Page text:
What on earth does drumming, song and dance have to do with history?
Firstly I’m going to say drumming is not ‘traditional’. It is a diverse and vibrant art form which evolves and takes on modern twists, just as any does. Having said this for many ethnic groups across Africa the link between songs and history is unbroken – it is how we carry our history. The Anglo Ga of Volta region in Ghana have a particularly vibrant version, including some funky dances! We are lucky to have Griot holding our school workshops for us. In recent times this has come to be seen as the drum, dance and singing class of Africa. In reality the Griot are the keepers to the history of their people.
Slavery – it was all a very long time ago
If you teach in an inner city and mixed race school in the UK you will know that tensions between those of African and Caribbean descent are still very real. A sore this deep is not one that heals hidden in the dark, here it festers and putrefies.
Between 9 and 10 million people died on the crossing (or were thrown live into the sea to drown – to avoid taxes, law makers and disease). Of the 10.5 million that reached and were exported generations of enslavement and degradation awaited.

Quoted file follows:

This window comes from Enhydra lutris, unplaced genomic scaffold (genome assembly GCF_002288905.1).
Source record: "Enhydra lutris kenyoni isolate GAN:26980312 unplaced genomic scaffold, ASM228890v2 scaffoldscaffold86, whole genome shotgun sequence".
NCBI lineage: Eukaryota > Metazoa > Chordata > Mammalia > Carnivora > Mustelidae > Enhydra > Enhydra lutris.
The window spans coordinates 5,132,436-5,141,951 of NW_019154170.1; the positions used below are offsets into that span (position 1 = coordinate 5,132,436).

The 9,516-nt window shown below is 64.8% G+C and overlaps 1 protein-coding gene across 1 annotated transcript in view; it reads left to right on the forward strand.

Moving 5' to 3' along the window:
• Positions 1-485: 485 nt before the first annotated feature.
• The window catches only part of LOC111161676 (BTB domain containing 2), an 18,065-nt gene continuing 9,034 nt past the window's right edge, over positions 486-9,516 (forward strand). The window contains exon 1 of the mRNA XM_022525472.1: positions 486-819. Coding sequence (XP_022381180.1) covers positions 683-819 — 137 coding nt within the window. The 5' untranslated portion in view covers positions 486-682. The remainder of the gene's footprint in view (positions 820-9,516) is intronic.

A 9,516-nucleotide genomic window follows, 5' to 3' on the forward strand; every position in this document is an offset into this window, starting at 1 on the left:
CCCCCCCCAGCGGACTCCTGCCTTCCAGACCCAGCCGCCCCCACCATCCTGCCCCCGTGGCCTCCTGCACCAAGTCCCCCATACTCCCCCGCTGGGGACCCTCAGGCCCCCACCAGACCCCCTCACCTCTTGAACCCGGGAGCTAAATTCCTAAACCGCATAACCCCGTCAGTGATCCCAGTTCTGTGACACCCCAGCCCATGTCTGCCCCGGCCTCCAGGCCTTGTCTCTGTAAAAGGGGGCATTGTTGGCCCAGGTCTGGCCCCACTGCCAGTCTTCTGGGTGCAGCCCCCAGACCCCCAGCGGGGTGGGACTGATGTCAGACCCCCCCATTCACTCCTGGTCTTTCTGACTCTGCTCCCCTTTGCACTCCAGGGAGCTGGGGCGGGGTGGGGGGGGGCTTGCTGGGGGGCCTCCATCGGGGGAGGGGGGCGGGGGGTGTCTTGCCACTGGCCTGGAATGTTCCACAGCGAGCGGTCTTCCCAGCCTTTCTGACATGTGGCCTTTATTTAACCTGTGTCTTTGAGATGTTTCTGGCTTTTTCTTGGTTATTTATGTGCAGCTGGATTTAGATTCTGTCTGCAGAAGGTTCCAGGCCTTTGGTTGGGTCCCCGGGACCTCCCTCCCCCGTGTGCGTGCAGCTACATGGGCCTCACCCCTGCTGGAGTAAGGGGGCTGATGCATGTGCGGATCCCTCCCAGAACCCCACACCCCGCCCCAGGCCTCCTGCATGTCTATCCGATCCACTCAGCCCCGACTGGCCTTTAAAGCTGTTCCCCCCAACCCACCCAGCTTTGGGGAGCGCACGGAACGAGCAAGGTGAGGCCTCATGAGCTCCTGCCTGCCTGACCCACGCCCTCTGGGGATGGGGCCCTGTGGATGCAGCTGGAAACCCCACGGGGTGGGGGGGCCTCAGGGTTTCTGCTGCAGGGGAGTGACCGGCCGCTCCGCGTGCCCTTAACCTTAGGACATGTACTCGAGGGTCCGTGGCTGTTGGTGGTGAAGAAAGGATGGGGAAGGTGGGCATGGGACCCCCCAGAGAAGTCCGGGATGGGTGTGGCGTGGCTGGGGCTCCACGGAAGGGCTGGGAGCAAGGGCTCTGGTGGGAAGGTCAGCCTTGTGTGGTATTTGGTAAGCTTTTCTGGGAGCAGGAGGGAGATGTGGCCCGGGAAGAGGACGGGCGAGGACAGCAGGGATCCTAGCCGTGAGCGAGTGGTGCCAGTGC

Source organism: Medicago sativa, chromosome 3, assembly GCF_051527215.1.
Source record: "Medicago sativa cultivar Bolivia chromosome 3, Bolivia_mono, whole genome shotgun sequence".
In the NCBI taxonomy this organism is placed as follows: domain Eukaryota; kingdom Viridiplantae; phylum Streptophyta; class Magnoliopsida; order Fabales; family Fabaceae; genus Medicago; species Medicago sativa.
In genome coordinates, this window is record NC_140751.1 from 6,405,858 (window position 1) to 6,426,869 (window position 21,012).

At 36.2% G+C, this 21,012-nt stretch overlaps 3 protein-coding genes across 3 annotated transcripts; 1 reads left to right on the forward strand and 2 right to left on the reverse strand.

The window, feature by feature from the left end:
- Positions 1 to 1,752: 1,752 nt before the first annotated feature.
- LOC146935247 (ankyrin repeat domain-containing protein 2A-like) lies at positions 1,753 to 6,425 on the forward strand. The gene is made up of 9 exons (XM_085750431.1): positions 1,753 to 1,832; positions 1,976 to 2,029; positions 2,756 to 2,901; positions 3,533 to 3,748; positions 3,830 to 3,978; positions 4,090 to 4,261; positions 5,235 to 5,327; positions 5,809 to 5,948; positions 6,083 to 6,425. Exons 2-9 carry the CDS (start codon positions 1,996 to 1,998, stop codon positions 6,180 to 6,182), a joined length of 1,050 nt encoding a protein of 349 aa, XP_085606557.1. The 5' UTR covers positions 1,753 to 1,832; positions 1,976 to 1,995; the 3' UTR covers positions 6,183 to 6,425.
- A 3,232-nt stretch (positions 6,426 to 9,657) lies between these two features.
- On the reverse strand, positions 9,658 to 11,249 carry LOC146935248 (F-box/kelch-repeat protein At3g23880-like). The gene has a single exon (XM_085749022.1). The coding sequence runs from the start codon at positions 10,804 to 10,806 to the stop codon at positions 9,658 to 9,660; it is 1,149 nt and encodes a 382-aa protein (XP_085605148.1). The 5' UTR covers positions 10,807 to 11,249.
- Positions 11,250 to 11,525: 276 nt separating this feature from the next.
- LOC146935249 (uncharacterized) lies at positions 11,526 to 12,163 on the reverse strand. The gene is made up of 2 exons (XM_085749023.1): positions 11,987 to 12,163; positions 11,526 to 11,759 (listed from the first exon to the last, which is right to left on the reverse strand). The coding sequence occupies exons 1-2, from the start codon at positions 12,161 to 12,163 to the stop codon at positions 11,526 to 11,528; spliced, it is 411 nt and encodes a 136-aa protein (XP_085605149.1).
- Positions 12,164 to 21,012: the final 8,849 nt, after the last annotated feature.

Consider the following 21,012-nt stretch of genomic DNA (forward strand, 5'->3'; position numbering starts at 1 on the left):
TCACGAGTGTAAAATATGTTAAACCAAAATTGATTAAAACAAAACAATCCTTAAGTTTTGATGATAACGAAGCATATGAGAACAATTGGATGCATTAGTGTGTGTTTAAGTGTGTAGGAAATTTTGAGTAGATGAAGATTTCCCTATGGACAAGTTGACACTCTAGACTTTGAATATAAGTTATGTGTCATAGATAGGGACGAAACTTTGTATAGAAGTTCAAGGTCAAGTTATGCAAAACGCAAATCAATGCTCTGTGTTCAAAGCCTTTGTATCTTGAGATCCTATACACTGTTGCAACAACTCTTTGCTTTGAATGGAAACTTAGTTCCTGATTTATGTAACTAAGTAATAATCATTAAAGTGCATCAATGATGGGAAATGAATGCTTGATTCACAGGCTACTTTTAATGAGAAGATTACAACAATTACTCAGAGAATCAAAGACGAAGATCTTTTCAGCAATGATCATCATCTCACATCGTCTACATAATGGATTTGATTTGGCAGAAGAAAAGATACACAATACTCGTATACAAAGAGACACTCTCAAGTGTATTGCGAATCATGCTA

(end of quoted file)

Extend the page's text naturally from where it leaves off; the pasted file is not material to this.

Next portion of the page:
Africans actively engaged in this trade. They sold their brothers and sisters for mirrors, guns, education and religion. The first church in Ghana stands inside the slave fort at Elmina. Some Ghanaians make a pilgrimage to lay flowers of thanks on the churches foundations, in a slave fort.
We are blessed to have practitioners from across Africa and from the Caribbean. We have found our healing in acknowledging the horror and the place of our people within it. We have found our way forward by rediscovering what was lost. Our storytelling workshops of Anasai the spiderman in schools became stories of Nancy as he crosses the sea, but he is the same cunning and crafty fellow! We know that Ya Asantewa and Nana were cut from the same cloth. Warrior women born of matrilineal societies that taught them never to doubt or limit their expectations. When oppressors came for their husbands they took arms and chased out the oppressors. Our very language has commonality, like echo’s of long ago bouncing back.
History is also edited by those who write it. I’m simply going to invite you to ask if people know Florence Nightingale and then ask if they have heard of Mary Seacole. Goole says 519,000 to Florence and 208,000 to Mary.
We know history is not always comfortable. We have a symbol in Adinkra ‘Sankofa’ it is one of our most powerful symbols, it literally translates as ‘go back and get it’. It means that it is never a sin to look back at our history and to use this to inform our future decisions and our path. We choose unity but we will never get there pretending it was always this way.